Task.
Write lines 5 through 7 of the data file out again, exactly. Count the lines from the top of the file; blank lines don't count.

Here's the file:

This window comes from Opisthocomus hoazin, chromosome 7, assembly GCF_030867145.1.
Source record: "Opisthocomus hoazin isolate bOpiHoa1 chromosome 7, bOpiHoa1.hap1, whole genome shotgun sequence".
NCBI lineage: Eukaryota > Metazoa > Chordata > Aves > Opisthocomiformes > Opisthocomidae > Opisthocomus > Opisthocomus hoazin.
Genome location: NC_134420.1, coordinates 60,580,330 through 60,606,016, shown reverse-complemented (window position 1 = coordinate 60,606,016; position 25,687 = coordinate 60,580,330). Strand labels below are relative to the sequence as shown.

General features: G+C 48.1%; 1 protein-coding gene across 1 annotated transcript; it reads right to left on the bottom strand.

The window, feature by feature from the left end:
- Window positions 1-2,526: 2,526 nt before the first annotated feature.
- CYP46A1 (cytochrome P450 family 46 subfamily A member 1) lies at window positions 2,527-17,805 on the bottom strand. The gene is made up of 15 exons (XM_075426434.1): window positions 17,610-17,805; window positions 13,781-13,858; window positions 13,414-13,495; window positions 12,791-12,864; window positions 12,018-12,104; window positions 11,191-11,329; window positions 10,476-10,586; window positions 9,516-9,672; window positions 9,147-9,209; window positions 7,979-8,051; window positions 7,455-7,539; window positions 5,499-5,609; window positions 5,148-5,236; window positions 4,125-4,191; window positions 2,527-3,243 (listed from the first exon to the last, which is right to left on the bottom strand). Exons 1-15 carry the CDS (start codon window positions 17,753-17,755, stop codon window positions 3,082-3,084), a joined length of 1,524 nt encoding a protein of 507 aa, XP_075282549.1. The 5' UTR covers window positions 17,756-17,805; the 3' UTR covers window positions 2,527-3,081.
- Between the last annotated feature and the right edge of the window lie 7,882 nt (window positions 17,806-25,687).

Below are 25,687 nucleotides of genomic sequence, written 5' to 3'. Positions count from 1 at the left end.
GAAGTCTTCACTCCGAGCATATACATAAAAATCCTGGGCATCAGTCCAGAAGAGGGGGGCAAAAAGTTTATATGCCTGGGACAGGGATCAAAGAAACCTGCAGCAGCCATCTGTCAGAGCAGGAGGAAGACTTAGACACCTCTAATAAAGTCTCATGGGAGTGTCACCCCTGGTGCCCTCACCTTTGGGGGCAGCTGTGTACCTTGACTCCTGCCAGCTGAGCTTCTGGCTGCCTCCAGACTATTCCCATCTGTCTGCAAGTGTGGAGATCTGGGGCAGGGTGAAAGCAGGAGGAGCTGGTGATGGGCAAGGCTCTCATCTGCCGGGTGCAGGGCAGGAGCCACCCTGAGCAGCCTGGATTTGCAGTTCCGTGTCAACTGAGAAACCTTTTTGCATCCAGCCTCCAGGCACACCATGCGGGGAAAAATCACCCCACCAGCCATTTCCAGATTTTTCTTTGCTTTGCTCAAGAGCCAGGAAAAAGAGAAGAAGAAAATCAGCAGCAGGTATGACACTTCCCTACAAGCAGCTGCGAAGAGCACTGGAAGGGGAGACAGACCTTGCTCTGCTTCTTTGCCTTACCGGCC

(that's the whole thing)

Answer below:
General features: G+C 48.1%; 1 protein-coding gene across 1 annotated transcript; it reads right to left on the bottom strand.

The window, feature by feature from the left end:
- Window positions 1-2,526: 2,526 nt before the first annotated feature.